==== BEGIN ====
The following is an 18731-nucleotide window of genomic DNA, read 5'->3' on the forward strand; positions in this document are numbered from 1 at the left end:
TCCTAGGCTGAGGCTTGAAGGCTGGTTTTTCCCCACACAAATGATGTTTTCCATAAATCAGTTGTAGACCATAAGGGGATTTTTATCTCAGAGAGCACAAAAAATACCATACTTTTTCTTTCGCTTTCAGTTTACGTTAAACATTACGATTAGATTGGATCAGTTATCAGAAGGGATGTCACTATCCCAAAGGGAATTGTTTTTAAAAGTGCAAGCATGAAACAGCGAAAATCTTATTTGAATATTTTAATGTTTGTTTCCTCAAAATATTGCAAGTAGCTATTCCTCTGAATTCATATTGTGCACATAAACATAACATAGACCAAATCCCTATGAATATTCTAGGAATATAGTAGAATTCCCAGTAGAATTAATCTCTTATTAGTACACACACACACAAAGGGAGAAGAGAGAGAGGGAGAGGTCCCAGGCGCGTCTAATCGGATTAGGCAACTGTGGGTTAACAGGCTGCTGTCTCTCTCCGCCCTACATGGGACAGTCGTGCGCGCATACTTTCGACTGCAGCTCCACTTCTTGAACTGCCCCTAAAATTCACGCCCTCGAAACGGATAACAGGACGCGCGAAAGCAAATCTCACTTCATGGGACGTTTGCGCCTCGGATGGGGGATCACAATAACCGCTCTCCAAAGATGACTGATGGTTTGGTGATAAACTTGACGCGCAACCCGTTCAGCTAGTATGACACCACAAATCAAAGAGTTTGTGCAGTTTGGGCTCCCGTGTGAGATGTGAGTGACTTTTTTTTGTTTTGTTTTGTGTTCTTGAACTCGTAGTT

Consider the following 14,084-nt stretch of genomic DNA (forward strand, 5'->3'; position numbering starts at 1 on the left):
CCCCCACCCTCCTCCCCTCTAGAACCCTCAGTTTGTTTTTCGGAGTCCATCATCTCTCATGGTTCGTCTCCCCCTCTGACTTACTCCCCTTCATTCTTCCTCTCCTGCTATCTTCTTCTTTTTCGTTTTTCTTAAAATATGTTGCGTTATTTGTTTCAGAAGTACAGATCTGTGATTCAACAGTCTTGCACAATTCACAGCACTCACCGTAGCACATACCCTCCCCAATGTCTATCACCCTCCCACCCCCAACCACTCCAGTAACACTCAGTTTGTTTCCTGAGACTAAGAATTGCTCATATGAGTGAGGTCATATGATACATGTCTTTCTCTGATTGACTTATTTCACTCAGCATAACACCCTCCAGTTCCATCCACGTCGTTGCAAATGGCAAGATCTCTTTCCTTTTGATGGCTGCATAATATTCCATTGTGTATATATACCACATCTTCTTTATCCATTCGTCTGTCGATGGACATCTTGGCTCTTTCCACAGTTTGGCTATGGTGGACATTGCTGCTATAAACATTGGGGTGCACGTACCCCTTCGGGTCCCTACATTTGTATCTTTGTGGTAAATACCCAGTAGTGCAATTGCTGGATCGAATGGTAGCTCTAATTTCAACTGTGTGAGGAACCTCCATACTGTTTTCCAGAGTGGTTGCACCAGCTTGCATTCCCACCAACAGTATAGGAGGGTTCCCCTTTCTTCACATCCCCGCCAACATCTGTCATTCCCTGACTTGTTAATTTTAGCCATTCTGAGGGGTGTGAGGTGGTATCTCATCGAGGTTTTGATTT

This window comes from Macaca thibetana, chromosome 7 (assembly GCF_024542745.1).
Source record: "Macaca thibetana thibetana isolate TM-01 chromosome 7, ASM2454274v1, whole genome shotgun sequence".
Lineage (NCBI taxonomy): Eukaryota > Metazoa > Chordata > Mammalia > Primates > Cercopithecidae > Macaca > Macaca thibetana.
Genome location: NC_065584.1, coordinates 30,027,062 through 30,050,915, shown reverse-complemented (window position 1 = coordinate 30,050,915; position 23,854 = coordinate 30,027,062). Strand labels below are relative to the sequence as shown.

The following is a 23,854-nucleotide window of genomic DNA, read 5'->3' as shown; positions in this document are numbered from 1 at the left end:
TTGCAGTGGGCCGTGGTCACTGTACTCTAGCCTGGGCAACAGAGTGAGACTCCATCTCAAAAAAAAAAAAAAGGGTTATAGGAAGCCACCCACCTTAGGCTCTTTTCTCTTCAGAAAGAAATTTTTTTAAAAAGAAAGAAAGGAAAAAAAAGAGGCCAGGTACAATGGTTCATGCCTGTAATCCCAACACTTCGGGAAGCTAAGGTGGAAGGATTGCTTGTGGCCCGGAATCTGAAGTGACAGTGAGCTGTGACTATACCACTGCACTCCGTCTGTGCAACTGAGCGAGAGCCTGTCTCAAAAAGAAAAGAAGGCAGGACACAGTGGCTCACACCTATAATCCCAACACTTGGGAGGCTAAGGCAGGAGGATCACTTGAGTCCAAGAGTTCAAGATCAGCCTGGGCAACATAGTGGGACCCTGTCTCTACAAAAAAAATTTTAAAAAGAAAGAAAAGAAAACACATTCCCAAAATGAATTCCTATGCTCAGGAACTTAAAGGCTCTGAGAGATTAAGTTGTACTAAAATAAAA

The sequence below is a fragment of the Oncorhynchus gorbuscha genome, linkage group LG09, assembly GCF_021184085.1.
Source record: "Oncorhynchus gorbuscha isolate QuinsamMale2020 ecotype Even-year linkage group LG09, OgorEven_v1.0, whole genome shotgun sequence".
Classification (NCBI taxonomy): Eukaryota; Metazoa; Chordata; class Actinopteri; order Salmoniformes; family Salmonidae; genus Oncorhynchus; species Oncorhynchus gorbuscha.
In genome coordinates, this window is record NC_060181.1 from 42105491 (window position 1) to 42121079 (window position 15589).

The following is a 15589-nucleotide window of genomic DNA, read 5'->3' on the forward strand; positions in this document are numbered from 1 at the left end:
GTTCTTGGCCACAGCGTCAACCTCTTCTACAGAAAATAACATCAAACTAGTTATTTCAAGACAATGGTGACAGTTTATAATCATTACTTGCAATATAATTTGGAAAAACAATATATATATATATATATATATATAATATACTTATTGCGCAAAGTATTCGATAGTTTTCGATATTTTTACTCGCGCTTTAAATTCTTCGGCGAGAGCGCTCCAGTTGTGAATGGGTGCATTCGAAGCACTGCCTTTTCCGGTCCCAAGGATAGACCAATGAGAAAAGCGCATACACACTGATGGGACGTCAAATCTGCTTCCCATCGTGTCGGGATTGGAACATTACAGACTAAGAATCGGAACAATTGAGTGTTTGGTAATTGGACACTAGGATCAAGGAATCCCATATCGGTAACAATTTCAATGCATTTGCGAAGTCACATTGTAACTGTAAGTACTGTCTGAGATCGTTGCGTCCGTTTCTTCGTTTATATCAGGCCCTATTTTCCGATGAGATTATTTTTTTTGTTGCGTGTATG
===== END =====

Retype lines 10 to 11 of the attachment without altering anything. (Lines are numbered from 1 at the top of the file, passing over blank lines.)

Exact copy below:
TTGCAGTGGGCCGTGGTCACTGTACTCTAGCCTGGGCAACAGAGTGAGACTCCATCTCAAAAAAAAAAAAAAGGGTTATAGGAAGCCACCCACCTTAGGCTCTTTTCTCTTCAGAAAGAAATTTTTTTAAAAAGAAAGAAAGGAAAAAAAAGAGGCCAGGTACAATGGTTCATGCCTGTAATCCCAACACTTCGGGAAGCTAAGGTGGAAGGATTGCTTGTGGCCCGGAATCTGAAGTGACAGTGAGCTGTGACTATACCACTGCACTCCGTCTGTGCAACTGAGCGAGAGCCTGTCTCAAAAAGAAAAGAAGGCAGGACACAGTGGCTCACACCTATAATCCCAACACTTGGGAGGCTAAGGCAGGAGGATCACTTGAGTCCAAGAGTTCAAGATCAGCCTGGGCAACATAGTGGGACCCTGTCTCTACAAAAAAAATTTTAAAAAGAAAGAAAAGAAAACACATTCCCAAAATGAATTCCTATGCTCAGGAACTTAAAGGCTCTGAGAGATTAAGTTGTACTAAAATAAAA

The sequence below is a fragment of the Oncorhynchus gorbuscha genome, linkage group LG09, assembly GCF_021184085.1.